Being able to tell the difference between reversible/irreversible decisions is one of the keys to speed. Add this to your decision-making analysis: how can I make this decision reversible, and what would it take? Can I do it? Then do that.
But knowing the difference also gives you a whole lot of information that would be impossible to know otherwise.
That’s because action will almost always tell you more than analysis before the fact. When you buy a car, you are likely buying it without knowing how it will truly perform on a day-to-day basis. If you had a 100% money-back guarantee, you would buy the car instantly and gain valuable information about how it performs every day for you. Then, depending on your level of satisfaction, you can reverse the decision or not; either way, you will be extremely informed and confident in your decision. Not distinguishing between reversible/irreversible makes you slower and more ignorant.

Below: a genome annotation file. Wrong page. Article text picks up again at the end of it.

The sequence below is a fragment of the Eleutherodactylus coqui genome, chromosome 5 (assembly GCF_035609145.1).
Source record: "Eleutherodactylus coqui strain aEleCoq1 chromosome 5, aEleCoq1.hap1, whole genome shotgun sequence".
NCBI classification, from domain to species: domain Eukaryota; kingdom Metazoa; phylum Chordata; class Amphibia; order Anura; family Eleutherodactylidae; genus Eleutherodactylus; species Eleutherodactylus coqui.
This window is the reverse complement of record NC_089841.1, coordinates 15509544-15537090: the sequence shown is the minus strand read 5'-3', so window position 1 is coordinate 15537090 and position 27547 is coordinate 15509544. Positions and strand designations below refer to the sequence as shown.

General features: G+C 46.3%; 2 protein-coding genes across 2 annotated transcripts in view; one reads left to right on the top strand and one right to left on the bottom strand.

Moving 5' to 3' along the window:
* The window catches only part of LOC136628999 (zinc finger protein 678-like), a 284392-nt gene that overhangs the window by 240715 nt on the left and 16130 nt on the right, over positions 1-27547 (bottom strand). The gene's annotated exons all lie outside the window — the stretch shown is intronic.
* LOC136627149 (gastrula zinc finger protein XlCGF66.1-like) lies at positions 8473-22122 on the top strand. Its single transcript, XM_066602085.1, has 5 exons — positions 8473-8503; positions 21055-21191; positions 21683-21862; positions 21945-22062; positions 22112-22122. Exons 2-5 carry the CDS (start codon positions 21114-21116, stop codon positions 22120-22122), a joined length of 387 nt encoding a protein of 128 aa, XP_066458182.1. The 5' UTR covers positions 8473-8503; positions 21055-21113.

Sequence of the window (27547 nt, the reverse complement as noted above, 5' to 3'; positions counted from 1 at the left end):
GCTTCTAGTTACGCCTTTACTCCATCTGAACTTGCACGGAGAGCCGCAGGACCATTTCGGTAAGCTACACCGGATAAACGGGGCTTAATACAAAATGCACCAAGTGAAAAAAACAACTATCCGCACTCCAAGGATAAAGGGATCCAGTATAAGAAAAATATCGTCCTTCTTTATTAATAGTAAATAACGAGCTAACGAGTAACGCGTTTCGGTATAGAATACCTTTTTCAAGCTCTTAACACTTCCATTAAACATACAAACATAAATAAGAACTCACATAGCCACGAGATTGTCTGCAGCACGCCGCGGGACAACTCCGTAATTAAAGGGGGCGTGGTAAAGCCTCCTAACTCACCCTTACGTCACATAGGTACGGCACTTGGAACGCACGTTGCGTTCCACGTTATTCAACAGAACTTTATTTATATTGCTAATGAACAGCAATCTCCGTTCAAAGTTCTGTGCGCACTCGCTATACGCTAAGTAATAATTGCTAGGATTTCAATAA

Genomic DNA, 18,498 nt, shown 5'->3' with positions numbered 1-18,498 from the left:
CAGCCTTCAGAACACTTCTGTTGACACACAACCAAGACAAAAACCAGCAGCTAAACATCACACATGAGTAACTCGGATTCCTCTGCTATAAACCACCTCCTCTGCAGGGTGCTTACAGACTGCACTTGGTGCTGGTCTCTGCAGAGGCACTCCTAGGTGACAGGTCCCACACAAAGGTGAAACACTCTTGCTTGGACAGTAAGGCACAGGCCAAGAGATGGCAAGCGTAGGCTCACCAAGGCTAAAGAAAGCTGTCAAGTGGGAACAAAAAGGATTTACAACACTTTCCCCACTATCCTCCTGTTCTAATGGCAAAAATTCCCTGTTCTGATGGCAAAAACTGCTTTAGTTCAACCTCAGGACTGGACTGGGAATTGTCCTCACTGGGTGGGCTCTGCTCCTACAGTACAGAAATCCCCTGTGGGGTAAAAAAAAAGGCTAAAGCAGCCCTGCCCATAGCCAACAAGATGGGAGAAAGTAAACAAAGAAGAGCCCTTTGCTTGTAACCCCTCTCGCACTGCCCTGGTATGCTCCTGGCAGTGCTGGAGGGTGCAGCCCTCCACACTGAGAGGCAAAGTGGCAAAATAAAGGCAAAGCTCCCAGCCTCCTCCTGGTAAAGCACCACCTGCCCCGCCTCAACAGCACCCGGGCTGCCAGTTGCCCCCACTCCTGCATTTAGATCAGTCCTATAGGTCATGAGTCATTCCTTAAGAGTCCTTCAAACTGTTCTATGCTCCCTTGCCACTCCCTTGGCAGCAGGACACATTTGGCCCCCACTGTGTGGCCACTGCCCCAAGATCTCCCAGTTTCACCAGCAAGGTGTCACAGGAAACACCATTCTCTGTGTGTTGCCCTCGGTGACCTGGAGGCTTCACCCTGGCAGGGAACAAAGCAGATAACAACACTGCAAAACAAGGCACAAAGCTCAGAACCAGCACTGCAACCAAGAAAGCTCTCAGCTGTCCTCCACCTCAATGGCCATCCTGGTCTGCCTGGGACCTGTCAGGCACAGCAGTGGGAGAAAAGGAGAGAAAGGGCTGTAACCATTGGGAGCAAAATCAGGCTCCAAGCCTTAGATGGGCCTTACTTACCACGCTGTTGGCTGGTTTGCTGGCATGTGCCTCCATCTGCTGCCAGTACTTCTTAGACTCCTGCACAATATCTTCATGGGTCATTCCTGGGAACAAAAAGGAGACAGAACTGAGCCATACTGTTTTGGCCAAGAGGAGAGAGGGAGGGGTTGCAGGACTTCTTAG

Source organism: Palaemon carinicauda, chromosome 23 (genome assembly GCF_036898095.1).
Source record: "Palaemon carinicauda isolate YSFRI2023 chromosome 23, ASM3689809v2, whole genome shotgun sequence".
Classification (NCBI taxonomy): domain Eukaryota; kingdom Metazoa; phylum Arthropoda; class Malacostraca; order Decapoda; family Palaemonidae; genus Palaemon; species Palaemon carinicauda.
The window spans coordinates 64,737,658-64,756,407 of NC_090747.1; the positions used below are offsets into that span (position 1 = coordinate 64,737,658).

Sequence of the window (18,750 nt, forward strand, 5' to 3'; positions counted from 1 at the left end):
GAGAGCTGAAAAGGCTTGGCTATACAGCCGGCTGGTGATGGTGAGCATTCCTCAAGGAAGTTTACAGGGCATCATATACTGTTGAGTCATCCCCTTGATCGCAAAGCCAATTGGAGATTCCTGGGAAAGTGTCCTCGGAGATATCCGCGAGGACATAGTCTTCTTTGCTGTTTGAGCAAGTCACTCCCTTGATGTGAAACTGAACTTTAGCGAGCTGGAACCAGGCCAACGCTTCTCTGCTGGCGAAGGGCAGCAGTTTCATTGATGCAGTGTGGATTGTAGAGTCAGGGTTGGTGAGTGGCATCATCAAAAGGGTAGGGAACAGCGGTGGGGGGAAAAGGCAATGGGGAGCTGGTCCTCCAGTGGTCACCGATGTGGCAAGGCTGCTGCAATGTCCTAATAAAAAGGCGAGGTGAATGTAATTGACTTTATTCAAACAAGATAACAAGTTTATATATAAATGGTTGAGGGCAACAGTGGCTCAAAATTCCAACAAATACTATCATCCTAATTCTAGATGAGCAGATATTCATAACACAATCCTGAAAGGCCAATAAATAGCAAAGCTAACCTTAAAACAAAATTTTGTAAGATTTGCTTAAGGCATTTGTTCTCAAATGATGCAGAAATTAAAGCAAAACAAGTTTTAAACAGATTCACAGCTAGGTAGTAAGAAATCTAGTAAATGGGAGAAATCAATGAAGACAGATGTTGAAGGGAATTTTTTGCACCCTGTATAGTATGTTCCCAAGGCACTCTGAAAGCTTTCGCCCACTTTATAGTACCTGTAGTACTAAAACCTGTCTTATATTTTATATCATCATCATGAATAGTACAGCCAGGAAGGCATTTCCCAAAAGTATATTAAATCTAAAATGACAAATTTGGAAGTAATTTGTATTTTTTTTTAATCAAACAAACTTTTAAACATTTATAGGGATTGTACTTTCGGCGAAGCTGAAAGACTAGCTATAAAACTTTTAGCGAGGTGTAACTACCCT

Reversing a decision is rarely going back on your word; it’s just adjusting your position in the face of new information. You’d be silly not to. Thus, make more reversible decisions. It doesn’t matter if you’re right or wrong, but you lose nothing, you gain information, and if you end up deciding correctly/optimally, you’re ahead of the pack. The worst-case scenario is you’re right back where you started, which isn’t so bad.
Those that are still wringing their hands about a reversible decision are just losing precious time, falling behind, and using incomplete information. Architect Wernher Von Braun had this to say on the matter: “One good test is worth a thousand expert opinions.”